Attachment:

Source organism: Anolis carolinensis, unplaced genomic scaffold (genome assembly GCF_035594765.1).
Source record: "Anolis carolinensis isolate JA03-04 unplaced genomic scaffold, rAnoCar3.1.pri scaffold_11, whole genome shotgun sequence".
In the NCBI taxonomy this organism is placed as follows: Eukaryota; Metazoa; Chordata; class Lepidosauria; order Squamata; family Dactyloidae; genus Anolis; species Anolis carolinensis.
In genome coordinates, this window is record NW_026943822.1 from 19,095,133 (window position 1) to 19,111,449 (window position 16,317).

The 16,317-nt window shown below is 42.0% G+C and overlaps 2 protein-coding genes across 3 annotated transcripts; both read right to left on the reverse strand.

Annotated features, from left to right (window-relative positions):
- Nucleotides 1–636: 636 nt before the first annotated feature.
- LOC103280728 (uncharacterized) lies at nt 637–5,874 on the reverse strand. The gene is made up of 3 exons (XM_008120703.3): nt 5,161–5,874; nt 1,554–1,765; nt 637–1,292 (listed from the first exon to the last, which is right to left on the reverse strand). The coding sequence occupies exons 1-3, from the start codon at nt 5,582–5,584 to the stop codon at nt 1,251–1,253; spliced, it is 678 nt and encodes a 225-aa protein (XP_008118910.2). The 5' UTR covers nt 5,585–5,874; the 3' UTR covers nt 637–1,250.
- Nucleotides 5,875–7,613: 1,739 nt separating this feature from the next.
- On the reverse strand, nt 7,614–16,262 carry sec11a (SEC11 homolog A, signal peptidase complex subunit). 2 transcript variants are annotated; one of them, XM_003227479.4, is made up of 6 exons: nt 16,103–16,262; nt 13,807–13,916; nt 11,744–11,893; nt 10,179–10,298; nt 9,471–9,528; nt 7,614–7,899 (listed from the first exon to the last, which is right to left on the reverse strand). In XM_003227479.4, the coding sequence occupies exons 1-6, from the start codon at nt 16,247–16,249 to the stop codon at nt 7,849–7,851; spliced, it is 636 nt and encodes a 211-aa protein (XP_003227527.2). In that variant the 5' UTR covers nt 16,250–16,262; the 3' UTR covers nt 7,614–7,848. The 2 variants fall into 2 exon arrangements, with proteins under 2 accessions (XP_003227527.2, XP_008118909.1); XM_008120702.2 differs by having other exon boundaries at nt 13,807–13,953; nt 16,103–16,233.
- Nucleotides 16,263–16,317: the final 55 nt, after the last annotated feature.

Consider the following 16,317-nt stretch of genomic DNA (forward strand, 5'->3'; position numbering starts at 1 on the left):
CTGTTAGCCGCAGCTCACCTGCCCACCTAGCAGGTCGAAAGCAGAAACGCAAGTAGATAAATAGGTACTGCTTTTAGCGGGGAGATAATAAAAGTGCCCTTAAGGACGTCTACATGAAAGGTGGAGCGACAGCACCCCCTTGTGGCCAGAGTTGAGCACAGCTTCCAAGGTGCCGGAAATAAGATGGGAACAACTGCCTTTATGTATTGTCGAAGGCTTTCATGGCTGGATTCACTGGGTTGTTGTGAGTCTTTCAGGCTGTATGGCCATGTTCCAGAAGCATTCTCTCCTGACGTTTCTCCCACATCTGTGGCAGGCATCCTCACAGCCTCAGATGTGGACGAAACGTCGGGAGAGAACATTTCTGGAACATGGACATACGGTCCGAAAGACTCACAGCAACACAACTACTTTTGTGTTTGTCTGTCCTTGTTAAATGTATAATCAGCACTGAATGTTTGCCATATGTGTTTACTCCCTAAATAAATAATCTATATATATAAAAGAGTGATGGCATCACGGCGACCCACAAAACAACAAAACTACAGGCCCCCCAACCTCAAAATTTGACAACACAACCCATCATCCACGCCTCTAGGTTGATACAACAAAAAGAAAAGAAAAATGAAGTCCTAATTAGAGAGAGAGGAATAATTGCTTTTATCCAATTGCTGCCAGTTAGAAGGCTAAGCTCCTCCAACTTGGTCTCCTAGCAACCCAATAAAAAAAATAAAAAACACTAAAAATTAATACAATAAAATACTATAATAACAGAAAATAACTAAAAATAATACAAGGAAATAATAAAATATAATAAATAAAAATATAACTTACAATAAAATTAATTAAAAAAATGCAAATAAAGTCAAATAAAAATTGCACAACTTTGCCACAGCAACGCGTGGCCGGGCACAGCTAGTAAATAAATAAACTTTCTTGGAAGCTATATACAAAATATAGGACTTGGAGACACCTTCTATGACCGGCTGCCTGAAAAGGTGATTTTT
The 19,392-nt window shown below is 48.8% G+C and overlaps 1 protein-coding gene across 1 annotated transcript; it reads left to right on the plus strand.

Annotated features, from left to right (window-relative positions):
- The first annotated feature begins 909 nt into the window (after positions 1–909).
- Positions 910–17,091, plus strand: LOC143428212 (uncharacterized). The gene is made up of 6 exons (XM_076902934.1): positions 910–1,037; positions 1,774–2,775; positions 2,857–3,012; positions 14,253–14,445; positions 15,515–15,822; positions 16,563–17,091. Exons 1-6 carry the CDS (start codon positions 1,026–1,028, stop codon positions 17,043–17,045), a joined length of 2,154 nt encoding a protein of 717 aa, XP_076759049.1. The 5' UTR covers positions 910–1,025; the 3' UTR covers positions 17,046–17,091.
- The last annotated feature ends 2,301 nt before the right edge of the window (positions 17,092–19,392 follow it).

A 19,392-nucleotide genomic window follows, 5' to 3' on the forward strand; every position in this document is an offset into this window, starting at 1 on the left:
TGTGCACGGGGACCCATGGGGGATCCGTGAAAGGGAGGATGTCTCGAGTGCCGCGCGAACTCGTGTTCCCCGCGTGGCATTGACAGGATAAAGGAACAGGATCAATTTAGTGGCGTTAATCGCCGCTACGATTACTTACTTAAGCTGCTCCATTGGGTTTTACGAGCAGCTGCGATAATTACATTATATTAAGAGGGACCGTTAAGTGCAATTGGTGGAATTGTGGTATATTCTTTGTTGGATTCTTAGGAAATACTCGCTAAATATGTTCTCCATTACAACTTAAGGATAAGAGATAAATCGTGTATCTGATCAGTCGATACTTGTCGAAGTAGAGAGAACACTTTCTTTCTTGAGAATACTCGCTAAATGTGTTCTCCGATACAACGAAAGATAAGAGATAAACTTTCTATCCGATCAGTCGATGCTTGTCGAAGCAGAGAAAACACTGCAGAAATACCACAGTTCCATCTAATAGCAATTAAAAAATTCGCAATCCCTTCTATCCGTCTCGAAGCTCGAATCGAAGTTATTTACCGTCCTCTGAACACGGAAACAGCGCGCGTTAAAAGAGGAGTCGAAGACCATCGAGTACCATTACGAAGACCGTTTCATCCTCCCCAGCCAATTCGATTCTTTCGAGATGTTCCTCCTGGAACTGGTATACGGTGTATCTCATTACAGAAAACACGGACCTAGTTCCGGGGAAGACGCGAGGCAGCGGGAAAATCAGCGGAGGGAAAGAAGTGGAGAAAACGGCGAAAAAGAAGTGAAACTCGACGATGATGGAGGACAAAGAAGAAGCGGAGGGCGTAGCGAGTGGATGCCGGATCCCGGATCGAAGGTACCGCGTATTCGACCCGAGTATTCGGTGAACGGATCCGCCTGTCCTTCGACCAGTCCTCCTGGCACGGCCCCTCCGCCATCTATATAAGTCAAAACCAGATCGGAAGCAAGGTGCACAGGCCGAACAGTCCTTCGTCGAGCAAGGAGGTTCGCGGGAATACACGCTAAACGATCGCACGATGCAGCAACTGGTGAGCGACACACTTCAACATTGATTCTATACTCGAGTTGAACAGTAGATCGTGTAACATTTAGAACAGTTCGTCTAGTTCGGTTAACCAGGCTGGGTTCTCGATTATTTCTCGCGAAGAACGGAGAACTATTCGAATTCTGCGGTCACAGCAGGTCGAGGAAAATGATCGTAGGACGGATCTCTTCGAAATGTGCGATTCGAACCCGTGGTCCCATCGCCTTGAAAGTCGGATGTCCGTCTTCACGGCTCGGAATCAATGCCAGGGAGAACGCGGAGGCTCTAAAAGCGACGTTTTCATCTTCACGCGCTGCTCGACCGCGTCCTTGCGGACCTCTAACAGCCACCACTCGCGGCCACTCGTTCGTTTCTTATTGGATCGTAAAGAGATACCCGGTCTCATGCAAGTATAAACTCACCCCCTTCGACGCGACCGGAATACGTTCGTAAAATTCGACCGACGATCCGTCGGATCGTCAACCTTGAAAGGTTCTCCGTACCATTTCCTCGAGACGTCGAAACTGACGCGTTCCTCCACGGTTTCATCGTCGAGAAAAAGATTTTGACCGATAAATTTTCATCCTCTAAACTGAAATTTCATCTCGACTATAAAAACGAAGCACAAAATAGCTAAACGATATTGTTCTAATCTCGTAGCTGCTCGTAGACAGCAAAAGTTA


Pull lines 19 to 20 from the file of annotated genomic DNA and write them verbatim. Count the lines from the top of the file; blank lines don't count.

A 19,392-nucleotide genomic window follows, 5' to 3' on the forward strand; every position in this document is an offset into this window, starting at 1 on the left:
TGTGCACGGGGACCCATGGGGGATCCGTGAAAGGGAGGATGTCTCGAGTGCCGCGCGAACTCGTGTTCCCCGCGTGGCATTGACAGGATAAAGGAACAGGATCAATTTAGTGGCGTTAATCGCCGCTACGATTACTTACTTAAGCTGCTCCATTGGGTTTTACGAGCAGCTGCGATAATTACATTATATTAAGAGGGACCGTTAAGTGCAATTGGTGGAATTGTGGTATATTCTTTGTTGGATTCTTAGGAAATACTCGCTAAATATGTTCTCCATTACAACTTAAGGATAAGAGATAAATCGTGTATCTGATCAGTCGATACTTGTCGAAGTAGAGAGAACACTTTCTTTCTTGAGAATACTCGCTAAATGTGTTCTCCGATACAACGAAAGATAAGAGATAAACTTTCTATCCGATCAGTCGATGCTTGTCGAAGCAGAGAAAACACTGCAGAAATACCACAGTTCCATCTAATAGCAATTAAAAAATTCGCAATCCCTTCTATCCGTCTCGAAGCTCGAATCGAAGTTATTTACCGTCCTCTGAACACGGAAACAGCGCGCGTTAAAAGAGGAGTCGAAGACCATCGAGTACCATTACGAAGACCGTTTCATCCTCCCCAGCCAATTCGATTCTTTCGAGATGTTCCTCCTGGAACTGGTATACGGTGTATCTCATTACAGAAAACACGGACCTAGTTCCGGGGAAGACGCGAGGCAGCGGGAAAATCAGCGGAGGGAAAGAAGTGGAGAAAACGGCGAAAAAGAAGTGAAACTCGACGATGATGGAGGACAAAGAAGAAGCGGAGGGCGTAGCGAGTGGATGCCGGATCCCGGATCGAAGGTACCGCGTATTCGACCCGAGTATTCGGTGAACGGATCCGCCTGTCCTTCGACCAGTCCTCCTGGCACGGCCCCTCCGCCATCTATATAAGTCAAAACCAGATCGGAAGCAAGGTGCACAGGCCGAACAGTCCTTCGTCGAGCAAGGAGGTTCGCGGGAATACACGCTAAACGATCGCACGATGCAGCAACTGGTGAGCGACACACTTCAACATTGATTCTATACTCGAGTTGAACAGTAGATCGTGTAACATTTAGAACAGTTCGTCTAGTTCGGTTAACCAGGCTGGGTTCTCGATTATTTCTCGCGAAGAACGGAGAACTATTCGAATTCTGCGGTCACAGCAGGTCGAGGAAAATGATCGTAGGACGGATCTCTTCGAAATGTGCGATTCGAACCCGTGGTCCCATCGCCTTGAAAGTCGGATGTCCGTCTTCACGGCTCGGAATCAATGCCAGGGAGAACGCGGAGGCTCTAAAAGCGACGTTTTCATCTTCACGCGCTGCTCGACCGCGTCCTTGCGGACCTCTAACAGCCACCACTCGCGGCCACTCGTTCGTTTCTTATTGGATCGTAAAGAGATACCCGGTCTCATGCAAGTATAAACTCACCCCCTTCGACGCGACCGGAATACGTTCGTAAAATTCGACCGACGATCCGTCGGATCGTCAACCTTGAAAGGTTCTCCGTACCATTTCCTCGAGACGTCGAAACTGACGCGTTCCTCCACGGTTTCATCGTCGAGAAAAAGATTTTGACCGATAAATTTTCATCCTCTAAACTGAAATTTCATCTCGACTATAAAAACGAAGCACAAAATAGCTAAACGATATTGTTCTAATCTCGTAGCTGCTCGTAGACAGCAAAAGTTA